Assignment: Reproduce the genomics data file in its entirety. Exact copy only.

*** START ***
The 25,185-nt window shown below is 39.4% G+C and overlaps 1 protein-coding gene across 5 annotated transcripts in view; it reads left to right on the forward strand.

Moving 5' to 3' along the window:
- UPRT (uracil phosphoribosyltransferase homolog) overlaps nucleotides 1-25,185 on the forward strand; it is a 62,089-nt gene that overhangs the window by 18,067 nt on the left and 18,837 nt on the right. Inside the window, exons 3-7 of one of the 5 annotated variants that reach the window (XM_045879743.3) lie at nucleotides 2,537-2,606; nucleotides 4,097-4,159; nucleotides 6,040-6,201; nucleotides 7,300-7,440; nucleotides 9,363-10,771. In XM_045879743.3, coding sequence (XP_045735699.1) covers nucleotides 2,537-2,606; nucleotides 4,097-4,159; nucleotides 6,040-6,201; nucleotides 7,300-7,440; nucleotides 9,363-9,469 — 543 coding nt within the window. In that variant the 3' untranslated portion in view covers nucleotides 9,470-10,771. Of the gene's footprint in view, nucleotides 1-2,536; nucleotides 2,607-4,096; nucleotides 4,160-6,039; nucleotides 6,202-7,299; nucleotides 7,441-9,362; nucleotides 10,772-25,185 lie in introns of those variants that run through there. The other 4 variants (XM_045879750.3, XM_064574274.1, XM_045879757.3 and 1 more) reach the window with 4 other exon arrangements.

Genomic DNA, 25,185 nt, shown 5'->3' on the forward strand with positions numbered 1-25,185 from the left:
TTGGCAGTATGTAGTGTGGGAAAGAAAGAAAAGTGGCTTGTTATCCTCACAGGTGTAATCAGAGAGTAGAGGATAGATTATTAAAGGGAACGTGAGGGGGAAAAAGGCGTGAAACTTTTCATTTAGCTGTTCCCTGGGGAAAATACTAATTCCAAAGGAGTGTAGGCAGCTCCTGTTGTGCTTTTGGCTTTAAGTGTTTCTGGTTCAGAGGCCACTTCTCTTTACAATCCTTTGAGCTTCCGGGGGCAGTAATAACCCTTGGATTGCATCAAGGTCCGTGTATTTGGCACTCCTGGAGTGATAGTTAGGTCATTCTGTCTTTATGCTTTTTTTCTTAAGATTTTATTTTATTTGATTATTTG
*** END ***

The 25,185-nt window shown below is 39.4% G+C and overlaps 1 protein-coding gene across 5 annotated transcripts in view; it reads left to right on the forward strand.

Moving 5' to 3' along the window:
- UPRT (uracil phosphoribosyltransferase homolog) overlaps nucleotides 1-25,185 on the forward strand; it is a 62,089-nt gene that overhangs the window by 18,067 nt on the left and 18,837 nt on the right. Inside the window, exons 3-7 of one of the 5 annotated variants that reach the window (XM_045879743.3) lie at nucleotides 2,537-2,606; nucleotides 4,097-4,159; nucleotides 6,040-6,201; nucleotides 7,300-7,440; nucleotides 9,363-10,771. In XM_045879743.3, coding sequence (XP_045735699.1) covers nucleotides 2,537-2,606; nucleotides 4,097-4,159; nucleotides 6,040-6,201; nucleotides 7,300-7,440; nucleotides 9,363-9,469 — 543 coding nt within the window. In that variant the 3' untranslated portion in view covers nucleotides 9,470-10,771. Of the gene's footprint in view, nucleotides 1-2,536; nucleotides 2,607-4,096; nucleotides 4,160-6,039; nucleotides 6,202-7,299; nucleotides 7,441-9,362; nucleotides 10,772-25,185 lie in introns of those variants that run through there. The other 4 variants (XM_045879750.3, XM_064574274.1, XM_045879757.3 and 1 more) reach the window with 4 other exon arrangements.

Genomic DNA, 25,185 nt, shown 5'->3' on the forward strand with positions numbered 1-25,185 from the left:
TTGGCAGTATGTAGTGTGGGAAAGAAAGAAAAGTGGCTTGTTATCCTCACAGGTGTAATCAGAGAGTAGAGGATAGATTATTAAAGGGAACGTGAGGGGGAAAAAGGCGTGAAACTTTTCATTTAGCTGTTCCCTGGGGAAAATACTAATTCCAAAGGAGTGTAGGCAGCTCCTGTTGTGCTTTTGGCTTTAAGTGTTTCTGGTTCAGAGGCCACTTCTCTTTACAATCCTTTGAGCTTCCGGGGGCAGTAATAACCCTTGGATTGCATCAAGGTCCGTGTATTTGGCACTCCTGGAGTGATAGTTAGGTCATTCTGTCTTTATGCTTTTTTTCTTAAGATTTTATTTTATTTGATTATTTG